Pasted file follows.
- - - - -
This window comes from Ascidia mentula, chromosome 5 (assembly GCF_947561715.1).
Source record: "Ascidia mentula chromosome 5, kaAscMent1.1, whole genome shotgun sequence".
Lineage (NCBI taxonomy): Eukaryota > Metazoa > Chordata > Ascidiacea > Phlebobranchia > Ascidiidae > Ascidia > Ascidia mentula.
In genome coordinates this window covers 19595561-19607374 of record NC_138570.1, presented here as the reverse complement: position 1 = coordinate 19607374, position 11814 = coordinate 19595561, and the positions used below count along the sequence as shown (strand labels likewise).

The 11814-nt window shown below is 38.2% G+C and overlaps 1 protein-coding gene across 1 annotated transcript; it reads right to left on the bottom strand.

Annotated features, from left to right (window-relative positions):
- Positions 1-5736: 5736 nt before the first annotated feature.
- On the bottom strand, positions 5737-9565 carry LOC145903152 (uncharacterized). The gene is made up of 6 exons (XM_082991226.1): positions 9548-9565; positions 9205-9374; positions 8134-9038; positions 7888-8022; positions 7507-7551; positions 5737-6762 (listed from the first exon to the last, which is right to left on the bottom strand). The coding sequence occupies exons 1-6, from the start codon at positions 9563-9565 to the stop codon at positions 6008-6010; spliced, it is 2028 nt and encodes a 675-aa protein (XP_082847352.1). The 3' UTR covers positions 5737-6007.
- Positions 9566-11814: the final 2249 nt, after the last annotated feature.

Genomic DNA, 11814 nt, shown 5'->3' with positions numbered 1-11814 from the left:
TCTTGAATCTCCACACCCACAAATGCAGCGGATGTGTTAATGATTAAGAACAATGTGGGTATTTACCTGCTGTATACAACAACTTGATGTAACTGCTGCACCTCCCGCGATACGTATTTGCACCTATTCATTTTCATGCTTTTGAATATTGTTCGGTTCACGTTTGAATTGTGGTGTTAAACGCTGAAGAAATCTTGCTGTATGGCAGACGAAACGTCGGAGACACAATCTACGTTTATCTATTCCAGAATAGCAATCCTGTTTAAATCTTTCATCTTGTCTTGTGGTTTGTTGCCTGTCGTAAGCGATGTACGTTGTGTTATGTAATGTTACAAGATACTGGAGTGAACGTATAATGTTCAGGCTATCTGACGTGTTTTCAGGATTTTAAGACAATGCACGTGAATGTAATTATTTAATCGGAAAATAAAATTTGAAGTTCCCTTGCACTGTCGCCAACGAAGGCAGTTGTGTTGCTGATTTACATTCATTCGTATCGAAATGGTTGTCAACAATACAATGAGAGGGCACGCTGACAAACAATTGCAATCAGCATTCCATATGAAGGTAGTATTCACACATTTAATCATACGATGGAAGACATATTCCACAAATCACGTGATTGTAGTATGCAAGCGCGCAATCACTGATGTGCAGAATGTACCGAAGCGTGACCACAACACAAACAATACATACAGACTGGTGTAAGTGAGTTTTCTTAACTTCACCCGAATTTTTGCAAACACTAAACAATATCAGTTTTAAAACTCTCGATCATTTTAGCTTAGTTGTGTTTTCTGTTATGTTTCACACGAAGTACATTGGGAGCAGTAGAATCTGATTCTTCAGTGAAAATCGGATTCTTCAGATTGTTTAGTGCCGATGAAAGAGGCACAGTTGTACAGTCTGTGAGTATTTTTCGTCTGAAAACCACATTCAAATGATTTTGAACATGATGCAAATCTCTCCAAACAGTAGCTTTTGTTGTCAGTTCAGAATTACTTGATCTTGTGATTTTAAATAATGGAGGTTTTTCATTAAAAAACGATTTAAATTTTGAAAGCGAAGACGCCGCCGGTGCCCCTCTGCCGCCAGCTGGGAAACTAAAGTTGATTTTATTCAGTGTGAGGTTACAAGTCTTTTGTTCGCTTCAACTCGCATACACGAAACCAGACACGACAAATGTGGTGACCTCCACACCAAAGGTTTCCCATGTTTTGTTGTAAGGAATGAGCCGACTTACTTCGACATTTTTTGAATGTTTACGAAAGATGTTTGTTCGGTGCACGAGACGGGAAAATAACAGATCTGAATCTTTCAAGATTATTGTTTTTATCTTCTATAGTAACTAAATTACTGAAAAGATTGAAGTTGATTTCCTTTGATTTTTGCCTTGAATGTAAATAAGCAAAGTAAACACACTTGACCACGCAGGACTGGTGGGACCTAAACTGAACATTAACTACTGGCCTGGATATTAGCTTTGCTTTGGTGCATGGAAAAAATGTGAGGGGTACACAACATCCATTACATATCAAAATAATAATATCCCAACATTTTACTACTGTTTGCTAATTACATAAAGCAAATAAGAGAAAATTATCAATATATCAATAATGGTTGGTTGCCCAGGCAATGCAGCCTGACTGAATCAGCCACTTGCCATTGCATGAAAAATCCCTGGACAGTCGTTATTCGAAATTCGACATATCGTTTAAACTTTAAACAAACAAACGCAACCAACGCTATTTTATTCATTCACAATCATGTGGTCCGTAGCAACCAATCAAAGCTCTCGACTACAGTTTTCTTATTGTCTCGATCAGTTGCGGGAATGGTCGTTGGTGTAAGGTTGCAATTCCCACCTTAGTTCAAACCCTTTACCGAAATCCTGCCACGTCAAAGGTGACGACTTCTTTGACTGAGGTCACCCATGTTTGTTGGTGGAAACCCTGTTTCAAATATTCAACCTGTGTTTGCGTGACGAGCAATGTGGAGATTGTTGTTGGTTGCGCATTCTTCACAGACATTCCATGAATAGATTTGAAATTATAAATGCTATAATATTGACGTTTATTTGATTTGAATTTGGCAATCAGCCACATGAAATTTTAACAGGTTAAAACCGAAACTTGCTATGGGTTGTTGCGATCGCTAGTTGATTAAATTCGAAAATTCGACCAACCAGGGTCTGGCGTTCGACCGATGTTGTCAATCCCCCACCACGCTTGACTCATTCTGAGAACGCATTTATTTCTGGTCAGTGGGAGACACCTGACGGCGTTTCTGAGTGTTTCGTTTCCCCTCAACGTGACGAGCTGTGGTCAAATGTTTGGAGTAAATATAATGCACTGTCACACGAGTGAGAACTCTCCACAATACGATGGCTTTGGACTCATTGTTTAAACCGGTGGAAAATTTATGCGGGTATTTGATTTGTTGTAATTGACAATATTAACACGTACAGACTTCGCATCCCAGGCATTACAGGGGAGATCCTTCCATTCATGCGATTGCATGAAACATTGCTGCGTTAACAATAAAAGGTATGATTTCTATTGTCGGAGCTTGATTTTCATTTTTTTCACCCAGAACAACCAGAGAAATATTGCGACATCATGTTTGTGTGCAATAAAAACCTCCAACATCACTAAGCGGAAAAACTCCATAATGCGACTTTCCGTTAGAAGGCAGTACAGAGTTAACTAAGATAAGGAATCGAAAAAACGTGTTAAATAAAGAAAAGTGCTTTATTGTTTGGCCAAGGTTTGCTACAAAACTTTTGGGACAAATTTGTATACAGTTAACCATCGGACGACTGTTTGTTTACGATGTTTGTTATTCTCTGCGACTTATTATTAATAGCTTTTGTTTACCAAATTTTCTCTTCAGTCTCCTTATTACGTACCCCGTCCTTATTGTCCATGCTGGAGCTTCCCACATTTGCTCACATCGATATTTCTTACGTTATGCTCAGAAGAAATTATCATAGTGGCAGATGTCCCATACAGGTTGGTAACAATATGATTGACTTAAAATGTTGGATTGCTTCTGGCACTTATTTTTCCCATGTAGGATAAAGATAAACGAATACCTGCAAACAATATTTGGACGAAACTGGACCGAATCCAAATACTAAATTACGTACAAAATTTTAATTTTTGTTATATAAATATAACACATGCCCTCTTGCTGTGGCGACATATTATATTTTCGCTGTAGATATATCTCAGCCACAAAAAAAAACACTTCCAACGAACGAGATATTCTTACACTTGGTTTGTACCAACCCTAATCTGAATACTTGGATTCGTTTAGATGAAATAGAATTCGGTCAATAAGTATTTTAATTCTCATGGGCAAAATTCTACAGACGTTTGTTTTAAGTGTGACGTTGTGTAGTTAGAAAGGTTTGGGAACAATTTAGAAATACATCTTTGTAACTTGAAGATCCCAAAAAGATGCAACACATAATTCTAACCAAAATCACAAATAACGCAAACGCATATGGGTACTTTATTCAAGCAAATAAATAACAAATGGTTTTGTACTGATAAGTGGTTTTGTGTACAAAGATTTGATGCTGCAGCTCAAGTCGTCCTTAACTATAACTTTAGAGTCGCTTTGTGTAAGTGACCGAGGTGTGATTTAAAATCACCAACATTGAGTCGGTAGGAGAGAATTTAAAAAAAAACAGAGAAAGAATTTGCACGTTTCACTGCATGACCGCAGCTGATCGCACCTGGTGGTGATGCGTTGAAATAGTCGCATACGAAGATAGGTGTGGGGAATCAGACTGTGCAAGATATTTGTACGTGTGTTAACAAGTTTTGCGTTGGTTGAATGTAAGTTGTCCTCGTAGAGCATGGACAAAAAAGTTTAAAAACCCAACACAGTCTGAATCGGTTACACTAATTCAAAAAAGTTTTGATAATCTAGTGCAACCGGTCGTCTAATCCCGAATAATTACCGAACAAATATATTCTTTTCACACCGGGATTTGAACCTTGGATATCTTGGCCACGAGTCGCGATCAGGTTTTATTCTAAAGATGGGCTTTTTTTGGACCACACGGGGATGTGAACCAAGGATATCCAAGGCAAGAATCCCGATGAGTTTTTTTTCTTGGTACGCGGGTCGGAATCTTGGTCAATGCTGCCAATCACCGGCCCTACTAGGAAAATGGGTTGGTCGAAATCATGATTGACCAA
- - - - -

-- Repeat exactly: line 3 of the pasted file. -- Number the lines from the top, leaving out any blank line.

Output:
Lineage (NCBI taxonomy): Eukaryota > Metazoa > Chordata > Ascidiacea > Phlebobranchia > Ascidiidae > Ascidia > Ascidia mentula.